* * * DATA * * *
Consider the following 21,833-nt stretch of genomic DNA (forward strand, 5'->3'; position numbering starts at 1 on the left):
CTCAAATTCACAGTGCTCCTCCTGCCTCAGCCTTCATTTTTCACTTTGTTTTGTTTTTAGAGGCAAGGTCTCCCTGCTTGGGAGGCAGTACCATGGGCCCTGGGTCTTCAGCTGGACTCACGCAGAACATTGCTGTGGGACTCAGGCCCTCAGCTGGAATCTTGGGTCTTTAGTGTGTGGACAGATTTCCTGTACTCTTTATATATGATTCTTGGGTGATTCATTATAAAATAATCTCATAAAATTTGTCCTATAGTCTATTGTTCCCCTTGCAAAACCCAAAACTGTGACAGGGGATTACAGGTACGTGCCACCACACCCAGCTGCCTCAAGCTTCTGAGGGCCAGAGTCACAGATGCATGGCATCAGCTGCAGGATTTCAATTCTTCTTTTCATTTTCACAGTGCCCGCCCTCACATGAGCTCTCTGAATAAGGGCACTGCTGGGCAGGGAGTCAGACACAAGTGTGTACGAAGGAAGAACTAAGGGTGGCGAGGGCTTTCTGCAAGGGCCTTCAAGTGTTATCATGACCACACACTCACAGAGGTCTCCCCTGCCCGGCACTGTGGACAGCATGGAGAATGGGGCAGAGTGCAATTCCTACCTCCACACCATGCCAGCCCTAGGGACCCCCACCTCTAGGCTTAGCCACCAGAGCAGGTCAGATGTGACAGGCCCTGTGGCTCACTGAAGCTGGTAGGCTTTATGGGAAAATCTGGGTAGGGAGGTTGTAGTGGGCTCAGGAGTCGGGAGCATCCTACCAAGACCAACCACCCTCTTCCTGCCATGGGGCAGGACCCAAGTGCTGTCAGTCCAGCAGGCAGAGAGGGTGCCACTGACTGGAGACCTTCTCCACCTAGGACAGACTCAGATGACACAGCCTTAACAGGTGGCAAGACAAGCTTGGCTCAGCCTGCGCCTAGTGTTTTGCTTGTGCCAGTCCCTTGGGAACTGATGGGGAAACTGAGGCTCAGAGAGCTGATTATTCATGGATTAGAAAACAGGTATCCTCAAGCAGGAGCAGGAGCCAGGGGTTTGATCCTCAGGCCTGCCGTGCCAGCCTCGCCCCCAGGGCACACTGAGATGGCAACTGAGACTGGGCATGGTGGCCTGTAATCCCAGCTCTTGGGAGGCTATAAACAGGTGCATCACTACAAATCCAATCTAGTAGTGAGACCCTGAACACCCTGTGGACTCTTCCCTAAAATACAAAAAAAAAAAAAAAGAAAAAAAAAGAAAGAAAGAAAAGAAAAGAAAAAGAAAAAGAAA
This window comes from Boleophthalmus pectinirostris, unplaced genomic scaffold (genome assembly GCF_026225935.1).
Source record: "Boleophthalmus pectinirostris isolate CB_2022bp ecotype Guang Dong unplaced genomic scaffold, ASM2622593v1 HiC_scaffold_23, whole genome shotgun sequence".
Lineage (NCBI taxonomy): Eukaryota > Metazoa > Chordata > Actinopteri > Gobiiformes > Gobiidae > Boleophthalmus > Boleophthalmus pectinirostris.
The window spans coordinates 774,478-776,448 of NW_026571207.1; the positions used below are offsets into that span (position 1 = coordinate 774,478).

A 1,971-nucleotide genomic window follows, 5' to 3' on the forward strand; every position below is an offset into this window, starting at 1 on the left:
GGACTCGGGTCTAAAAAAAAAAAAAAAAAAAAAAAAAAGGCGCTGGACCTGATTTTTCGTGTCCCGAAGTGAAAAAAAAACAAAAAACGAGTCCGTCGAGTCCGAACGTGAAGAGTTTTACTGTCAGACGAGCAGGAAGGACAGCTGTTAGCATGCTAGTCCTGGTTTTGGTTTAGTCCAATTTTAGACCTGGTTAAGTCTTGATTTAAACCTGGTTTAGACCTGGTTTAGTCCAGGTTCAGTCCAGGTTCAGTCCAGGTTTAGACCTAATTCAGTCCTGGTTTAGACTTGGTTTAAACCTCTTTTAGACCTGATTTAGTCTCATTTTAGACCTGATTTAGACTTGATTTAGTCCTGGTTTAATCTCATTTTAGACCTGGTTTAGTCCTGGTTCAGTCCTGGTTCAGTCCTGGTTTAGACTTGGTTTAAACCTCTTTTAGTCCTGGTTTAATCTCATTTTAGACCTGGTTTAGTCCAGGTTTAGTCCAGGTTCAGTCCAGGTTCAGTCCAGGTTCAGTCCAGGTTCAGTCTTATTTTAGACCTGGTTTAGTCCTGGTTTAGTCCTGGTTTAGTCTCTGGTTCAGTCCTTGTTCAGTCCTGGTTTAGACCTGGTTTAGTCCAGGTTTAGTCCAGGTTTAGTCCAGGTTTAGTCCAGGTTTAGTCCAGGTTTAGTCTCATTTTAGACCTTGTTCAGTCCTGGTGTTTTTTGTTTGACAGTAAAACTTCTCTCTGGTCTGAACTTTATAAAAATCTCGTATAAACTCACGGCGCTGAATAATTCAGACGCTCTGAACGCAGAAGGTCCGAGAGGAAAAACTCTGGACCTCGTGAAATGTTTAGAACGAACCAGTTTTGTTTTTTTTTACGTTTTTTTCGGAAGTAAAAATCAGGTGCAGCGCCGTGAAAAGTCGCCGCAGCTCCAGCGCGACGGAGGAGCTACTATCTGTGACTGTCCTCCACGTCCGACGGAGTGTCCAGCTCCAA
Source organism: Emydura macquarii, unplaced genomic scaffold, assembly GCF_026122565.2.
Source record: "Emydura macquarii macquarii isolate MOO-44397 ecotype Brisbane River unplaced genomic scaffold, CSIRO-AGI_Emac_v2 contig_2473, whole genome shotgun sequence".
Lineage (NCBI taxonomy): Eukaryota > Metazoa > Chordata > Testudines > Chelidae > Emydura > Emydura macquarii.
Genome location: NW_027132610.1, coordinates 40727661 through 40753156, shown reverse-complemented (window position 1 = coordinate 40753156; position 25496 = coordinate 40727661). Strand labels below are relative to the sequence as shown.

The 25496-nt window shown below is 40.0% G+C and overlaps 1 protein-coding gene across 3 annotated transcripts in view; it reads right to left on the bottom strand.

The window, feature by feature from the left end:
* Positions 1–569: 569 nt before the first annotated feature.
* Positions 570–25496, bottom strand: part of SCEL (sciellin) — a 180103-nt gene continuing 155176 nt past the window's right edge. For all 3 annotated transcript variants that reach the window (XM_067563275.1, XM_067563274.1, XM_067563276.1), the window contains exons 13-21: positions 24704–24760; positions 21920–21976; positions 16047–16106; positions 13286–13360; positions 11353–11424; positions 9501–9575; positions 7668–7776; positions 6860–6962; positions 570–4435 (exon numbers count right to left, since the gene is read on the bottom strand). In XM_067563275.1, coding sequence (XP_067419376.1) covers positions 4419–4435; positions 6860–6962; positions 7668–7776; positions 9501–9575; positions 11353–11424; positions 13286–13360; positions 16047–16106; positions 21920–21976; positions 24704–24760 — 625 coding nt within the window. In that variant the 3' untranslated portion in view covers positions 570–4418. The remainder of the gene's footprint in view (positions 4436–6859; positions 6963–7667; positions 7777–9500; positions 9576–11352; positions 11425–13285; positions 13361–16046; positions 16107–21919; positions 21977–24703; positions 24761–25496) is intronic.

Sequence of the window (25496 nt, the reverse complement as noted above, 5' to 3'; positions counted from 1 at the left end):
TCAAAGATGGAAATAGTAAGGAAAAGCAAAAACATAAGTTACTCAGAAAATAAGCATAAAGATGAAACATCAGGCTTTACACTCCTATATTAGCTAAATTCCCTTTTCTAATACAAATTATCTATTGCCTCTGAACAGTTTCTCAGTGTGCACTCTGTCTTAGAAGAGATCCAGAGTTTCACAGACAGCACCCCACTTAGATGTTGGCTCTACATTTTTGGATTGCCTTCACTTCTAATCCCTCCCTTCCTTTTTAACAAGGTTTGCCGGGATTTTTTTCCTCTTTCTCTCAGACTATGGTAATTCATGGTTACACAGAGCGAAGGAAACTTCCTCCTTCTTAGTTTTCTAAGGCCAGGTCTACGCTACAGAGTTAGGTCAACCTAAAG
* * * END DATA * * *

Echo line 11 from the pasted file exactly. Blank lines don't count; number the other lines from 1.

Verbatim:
Lineage (NCBI taxonomy): Eukaryota > Metazoa > Chordata > Testudines > Chelidae > Emydura > Emydura macquarii.